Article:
[alert_box type=”info”]A legendarily poor attempt at telling the Beefheart story through the analysis of all his released songs.[/alert_box]
Published by Agenda
ISBN 1 899882 25 1
Synopsis from the back of the book
The enduring story of an innovator, an artist in oils, a sculptor in soap, a poet, and a creative musician. Don Van Vliet was to change his name to Captain Beefheart and then invent by altering the blues, a new modern music.
A cult following which paralleled the music of his good friend Frank Zappa, with whom he wrote a screen-play in their high school days.
Relinquishing the music business from where he experienced problems both with his music and the inability to obtain adequate recompense for his work he took a new direction into painting, where at last he received the accolades of the intellectuals.
The story of Don Vliet to Captain Beefheart and back to Don Van Vliet, a journey always interesting, sometimes amusing the story of an aesthetic innovator who finally achieved his success and sublime happiness.
Overview by Graham Johnston
Put very simply, this book is a disgrace. Fast & Bulbous does not tell the Captain Beefheart story in any shape or form, preferring to simply pass meagre comment on all Don Van Vliet’s released songs, much of which is glaringly incorrect or shockingly feeble-minded. I have to wonder why anyone would bother to write or publish such an utterly worthless slice of crud in the first place.
Some of Cruikshank’s interpretations appear to be little more than fantasy, and on ocassions can be unintentionally comical, for example he asserts that “New Electric Ride” from Unconditionally Guaranteed is about Don using a vibrator on a woman. He may well be correct, I don’t know, but I would love to know where the author gets his insight from to be so certain. Out of his arse, perhaps?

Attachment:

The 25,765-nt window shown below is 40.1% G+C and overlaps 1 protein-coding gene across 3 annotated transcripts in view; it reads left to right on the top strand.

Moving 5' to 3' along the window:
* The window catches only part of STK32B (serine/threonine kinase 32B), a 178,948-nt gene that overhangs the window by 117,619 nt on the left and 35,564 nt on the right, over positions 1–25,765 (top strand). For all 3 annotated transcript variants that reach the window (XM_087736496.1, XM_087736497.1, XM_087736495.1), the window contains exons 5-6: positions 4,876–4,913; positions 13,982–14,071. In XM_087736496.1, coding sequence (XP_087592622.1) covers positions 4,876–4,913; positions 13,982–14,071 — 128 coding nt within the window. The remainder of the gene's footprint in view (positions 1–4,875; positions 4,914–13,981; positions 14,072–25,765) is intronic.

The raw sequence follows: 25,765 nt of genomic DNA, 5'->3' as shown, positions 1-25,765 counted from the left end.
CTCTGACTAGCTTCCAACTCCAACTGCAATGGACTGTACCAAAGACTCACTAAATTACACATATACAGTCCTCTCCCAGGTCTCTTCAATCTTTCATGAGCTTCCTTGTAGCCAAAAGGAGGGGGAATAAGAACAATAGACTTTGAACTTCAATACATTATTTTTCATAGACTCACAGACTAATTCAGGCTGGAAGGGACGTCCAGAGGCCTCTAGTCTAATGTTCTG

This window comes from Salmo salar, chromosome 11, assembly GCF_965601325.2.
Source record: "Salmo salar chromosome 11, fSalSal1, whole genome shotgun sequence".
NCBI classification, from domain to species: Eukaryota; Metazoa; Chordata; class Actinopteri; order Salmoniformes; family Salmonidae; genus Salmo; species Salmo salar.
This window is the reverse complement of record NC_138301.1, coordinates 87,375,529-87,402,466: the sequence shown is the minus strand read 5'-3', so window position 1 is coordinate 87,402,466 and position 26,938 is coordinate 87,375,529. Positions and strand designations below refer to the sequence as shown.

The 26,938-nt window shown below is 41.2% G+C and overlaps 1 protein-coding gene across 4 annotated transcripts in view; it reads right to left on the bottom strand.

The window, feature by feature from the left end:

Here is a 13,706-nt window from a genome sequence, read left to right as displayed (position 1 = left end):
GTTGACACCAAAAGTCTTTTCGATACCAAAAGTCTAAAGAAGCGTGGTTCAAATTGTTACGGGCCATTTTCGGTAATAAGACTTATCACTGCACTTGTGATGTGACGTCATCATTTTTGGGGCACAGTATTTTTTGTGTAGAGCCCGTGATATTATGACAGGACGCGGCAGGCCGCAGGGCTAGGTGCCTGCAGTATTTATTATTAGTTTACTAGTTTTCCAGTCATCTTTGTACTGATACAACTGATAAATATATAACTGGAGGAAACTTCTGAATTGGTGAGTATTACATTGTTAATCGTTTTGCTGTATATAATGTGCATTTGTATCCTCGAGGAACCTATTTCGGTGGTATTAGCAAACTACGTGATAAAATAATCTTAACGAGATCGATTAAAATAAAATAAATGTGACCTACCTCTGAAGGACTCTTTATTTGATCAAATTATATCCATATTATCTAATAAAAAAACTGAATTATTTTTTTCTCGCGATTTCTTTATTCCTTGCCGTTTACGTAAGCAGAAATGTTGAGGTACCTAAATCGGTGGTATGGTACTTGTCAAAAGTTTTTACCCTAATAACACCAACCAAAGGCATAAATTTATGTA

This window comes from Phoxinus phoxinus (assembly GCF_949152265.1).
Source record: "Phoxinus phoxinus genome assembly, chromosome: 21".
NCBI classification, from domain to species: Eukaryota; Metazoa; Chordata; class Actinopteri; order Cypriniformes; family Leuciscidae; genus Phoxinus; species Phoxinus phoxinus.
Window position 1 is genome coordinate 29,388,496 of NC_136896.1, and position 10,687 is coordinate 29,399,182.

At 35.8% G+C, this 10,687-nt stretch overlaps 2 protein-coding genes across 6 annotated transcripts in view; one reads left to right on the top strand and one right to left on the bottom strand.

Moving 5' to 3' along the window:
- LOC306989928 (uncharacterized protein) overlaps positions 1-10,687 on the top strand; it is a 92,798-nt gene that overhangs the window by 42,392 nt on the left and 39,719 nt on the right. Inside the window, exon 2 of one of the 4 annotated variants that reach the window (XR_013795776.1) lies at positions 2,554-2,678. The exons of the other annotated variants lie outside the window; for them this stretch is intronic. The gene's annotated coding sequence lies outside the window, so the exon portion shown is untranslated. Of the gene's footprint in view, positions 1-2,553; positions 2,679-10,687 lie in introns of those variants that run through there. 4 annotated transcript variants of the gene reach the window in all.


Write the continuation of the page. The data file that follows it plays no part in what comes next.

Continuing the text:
At other times, the commentary is banal to the point of being moronic; we are told little more about “I Love You You Big Dummy” other than that it contains “only a few lyrics and they seem to be nonsensical” and that “the second ‘You’ in the title is not in the song’s lyrics.” Thanks for that insight, Ben.
Cruikshank has minimal understanding of the music and absolutely nothing of interest to say about it. Certain passages of this book are horribly reminiscent of the sort of comments every Beefheart fan has heard a million times from the unbelievers. In the three-line commentary about “One Red Rose That I Mean”, he claims that it is “the poorest track, an instrumental filler, solo guitar, can this really be written down before playing? The playing is pedestrian, and they may be just tuning up.”
The bad grammar and sentence structure don’t help either, making this book an infuriating read simply because the author doesn’t elucidate the few ideas he has in a readable or straightforward way. Even the synopsis quoted above doesn’t contain one single properly constructed sentence. I happen to believe that these things should matter to a person writing anything that he or she wants others to bother to read.
The few examples that I have quoted here are not the exceptions, the book is riddled with such colourless claptrap. I have just opened the book at a random page and picked a random song, “Sam With The Showing Scalp Flat Top”. Quoting the full commentary for this song, Cruickshank tells us:
[wp_quote]”written by the Captain, the lyrics written so many years earlier. A spoken poem with musical twiddlings as a back-drop. Captain’s esoteric word play, and this track includes the album title in the last few lines. The sentiments are that Sam is a basket case with a very strange hair style.”[/wp_quote]
No one needs to pay £5.99 to read such ineffectual, shabby inanities. Criticising this book makes me feel like a bully because it is simply all to easy.
Steal it and burn it or just avoid at all costs.
Take my advice and don’t bother but if you want to do it for a dare then:
There are an infinte number of more useful things you can do with £5.99